Hi! I am just starting to learn french and I find the "De" here confusing. I read through the discussion and saw that it is used for uncountable things. That kinda brought up a few questions. I hope someone can help me with it. 1) Is de l'oignon only applicable for Ils and Elles (They) or is it right to say eg: Il mange de l'oignon or Vous mangez de l'oignon etc. 2) Taking the first context that "De" is used for unaccountable things, would it be right to say eg: Ils mangent de la pomme or Elles mangent de la orange. Wouldn't apple and orange be uncountable also. If this is not right, what other things is deemed as uncountable in French? 3) Suppose I want to say, They are eating onion soup, would that be written as "Ils mangent de l'oignon soupe" or "Ils mangent soupe de l'oignon". I want to learn how the de gets placed in different sentences. Thanx in advance... Salut!
For most purposes de la/ du (de le)/ des can be taken as meaning some. Whenever you see them in French, you can usually translate it directly into English as some or you can just drop them because some is not usually required to be included in English.
Whenever you see some in English you must use one of the variants, of de la/ du/ des, in the French. If you don't see some in English, but know it should really be there, then again you must include it in the French translation.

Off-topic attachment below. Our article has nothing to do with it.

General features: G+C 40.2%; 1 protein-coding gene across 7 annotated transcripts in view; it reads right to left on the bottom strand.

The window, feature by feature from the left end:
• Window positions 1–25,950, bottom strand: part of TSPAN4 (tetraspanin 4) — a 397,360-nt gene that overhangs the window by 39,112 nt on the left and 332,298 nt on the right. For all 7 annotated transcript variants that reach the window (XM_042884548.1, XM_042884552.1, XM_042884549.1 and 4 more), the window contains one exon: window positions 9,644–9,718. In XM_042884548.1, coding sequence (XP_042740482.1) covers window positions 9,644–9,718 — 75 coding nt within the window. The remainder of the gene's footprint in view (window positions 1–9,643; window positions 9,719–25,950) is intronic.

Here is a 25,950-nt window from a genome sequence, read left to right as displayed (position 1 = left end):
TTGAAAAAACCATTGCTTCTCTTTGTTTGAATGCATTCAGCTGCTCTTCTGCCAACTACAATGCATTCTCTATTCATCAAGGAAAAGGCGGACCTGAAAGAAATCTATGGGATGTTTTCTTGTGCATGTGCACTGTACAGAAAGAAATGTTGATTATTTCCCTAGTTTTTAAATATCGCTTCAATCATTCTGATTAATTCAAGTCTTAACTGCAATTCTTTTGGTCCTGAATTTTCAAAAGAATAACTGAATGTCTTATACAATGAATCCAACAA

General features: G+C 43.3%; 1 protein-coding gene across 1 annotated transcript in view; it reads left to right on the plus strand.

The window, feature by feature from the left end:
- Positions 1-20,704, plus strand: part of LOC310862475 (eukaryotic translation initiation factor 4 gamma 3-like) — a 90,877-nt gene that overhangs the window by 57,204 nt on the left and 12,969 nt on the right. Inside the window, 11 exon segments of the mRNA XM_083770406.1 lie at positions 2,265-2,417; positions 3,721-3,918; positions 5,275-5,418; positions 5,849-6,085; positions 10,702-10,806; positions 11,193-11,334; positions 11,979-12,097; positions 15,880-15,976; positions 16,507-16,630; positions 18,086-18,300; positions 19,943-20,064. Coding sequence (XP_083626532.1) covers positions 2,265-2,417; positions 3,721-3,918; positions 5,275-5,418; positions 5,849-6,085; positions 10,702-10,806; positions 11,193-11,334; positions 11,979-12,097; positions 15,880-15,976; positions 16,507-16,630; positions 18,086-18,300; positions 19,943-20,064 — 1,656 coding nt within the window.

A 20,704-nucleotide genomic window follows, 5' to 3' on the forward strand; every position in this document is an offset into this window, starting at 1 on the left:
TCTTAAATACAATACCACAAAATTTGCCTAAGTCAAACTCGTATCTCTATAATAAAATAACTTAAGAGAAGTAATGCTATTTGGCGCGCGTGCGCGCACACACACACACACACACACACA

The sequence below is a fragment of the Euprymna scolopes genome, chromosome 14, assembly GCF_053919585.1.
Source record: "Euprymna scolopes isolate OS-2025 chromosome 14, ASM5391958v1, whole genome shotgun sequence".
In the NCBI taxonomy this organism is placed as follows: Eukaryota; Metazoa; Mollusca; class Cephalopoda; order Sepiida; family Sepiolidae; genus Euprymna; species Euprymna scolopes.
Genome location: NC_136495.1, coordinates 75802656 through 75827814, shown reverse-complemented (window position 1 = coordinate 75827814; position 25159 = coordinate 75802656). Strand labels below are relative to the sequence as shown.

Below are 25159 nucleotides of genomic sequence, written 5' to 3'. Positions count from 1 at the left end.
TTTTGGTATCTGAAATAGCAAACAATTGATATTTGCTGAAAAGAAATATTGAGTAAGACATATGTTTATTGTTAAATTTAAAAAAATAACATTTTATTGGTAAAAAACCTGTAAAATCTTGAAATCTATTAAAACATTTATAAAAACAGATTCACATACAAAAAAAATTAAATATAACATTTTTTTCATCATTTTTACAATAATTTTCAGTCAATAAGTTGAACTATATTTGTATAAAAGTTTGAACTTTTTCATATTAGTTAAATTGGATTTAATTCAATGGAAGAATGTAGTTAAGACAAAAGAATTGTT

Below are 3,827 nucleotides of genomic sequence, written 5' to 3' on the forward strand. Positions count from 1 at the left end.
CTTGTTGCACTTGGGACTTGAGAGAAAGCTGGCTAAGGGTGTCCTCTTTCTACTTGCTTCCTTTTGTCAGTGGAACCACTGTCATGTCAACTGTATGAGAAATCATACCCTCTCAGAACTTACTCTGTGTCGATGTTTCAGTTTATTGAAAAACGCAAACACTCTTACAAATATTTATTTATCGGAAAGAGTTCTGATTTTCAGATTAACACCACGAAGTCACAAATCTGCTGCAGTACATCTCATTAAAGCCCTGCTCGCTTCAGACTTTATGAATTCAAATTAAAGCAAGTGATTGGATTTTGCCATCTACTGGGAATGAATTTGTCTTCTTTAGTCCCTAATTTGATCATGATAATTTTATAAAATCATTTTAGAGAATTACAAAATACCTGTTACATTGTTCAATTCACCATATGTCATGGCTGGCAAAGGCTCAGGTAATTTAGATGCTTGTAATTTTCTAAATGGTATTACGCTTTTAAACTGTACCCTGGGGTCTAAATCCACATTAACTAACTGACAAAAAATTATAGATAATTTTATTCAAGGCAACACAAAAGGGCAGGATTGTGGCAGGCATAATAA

In answer to your questions, it depends on the context. If you are eating a particular orange, onion or bowl of soup then you use the definite article le/ la/ les. If you are eating an unspecified quantity or unit, that is to say, some then use de la/ du/ des.
I am from Southern CA and saying "They are eating onion" sounds awfully weird to me. It may just be my area that speaks it the way I do but frankly, Hollywood has made it so that the way people speak English in my area became common in other places of the country. It could be a bastardization the area has that normalized it elsewhere but it's still a very odd choice of words.
The language is always changing anyway. If more people stop saying "They are eating onion," then that phrase would become obsolete no matter what some people want to do about it.
Would you ever say, 'ils mangent oignon' ? (without de le) One possible translation they give for 'ils mangent de l'oignon' is 'they eat onion.' I'm confused how it could be translated that way with the 'de le' in the sentence.
If you wanted to describe a couple's diet, and you wanted to say that they eat onion (in general not specifically at this moment), could you say 'Ils mangent oignion,' or does it need the de le? When do we use de le and when do we not?
You would have to use de le in this case too. In french most nouns don't stand alone without an article of some kind. Don't think of it as English. Although it would read de le = some of the, realise that some of the also means an indefinite amount. Which is the same as just saying onion in English. If you wanted to say eating the onion = mangent l'oignon if you wanted to say eating some onion = mangent de l'oignon if you wanted to say eating onion = mangent de l'oignon